Somehow I realize a balance between the two.  I write to heal and share. I write to ask you how you do it.  I write to share my life and seek guidance because I know there has to be more than one way.  What do you do in these situations? How do you live your life? What brings you joy and fulfillment? Does medical debt nip at your heels? Does chronic illness bear financial burden in your life? If not, why not? How do you get away with illness without the financial burdens? Does it create burdens in other areas – with relationships, with creativity, with work? Tell me! I must know!

I’ll be back same time next week! Kiss kiss!

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8 Responses to “Chronic Snarkopolist: The Chronic Burdens of Chronic Illness”

  1. Amanda says:

    Medical debt sucks. In the past year, I have been to several different appointments in the same medical facility. Do they all bill me together? No. Can I combine and make one payment? No. So I have 10 different payment plans set up at the very minimum payment amount. Last fall, my son without any insurance got a scratched cornea. Yay! 2 more bills from 2 different medical facilities. 1 I easily set up a payment plan, the other flat out refused to accept what I could pay. Refused to accept payment if it wasn’t dividing the bill into 3 payments. Refused to accept. Awesome. So I refuse to open the bills and take their collection calls. Besides, they treated my son [severe social anxiety bundled with other issues] and I like shit. I am not overly anxious to pay for that treatment.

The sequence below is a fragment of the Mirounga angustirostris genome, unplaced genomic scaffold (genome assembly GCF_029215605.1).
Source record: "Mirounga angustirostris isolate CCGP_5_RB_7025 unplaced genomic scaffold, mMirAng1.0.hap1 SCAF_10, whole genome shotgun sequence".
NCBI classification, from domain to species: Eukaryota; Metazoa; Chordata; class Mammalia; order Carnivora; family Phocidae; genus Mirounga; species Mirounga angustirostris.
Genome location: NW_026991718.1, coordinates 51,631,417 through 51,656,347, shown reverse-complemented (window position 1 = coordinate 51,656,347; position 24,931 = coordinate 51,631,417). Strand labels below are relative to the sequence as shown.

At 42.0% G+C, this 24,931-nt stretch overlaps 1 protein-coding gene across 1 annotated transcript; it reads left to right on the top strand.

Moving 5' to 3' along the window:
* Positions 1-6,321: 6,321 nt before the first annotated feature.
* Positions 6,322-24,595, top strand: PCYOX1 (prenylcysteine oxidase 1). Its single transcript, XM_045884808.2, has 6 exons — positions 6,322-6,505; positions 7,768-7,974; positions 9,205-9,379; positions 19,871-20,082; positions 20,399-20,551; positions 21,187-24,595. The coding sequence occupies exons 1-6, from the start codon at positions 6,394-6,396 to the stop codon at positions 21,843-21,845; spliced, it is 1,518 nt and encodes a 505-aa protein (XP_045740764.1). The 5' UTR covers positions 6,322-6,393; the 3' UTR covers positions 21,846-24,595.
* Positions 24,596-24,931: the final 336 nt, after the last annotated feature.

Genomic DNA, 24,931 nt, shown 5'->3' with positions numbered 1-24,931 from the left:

Who needs the added stress of a collection call when you are trying to figure out your chronic illness? Not me. I have done what I can to be a “good girl” and follow the rules. I keep good records of my payments, pay on time whenever I possibly can… that rogue medical bill can kiss my ass.


    • Melissa Travis says:

      Amanda – thanks for being so gorgeous. I felt so ashamed after writing this I slunk away to lick my wounds for a few days. Writing about money problems is such a personal act. It really is. But you know– it is part of it – part of being sick, part of dealing with ongoing health issues for those of us who are not “wealthy.”

      Meanwhile — thanks for being gorgeous the way you always are. xoxo

      Your insight is uniquely powerful. x

  2. I make up an Indigent letter to send to everyone asking them if I can fill out a financial statement with their office or if they can adjust my bill to a lower amount if they cannot in fact write it off.
    As for collection calls, I save their number and set them to No Ring as a ring tone because that many calls every day all day long can make me a nervous wreck! Like you said, there is no way for me to clean up my credit rating to try & get back to that lovely high rating. That is no longer on my priority list.
    love & kisses,

    • Melissa Travis says:

      Hello Lisa-
      Love love love the insight – from the first to the last. Even the “ring tone on silent” is brilliant! Why don’t I ever think of that? Ha!

      What a way to destress it. And yes- way to make a NEW priority called, MY HEALTH and remember that former priorities were standards people made before they realized things like illness and chronic health happened.

      Brilliant!! Powerful.


  3. Lolly says: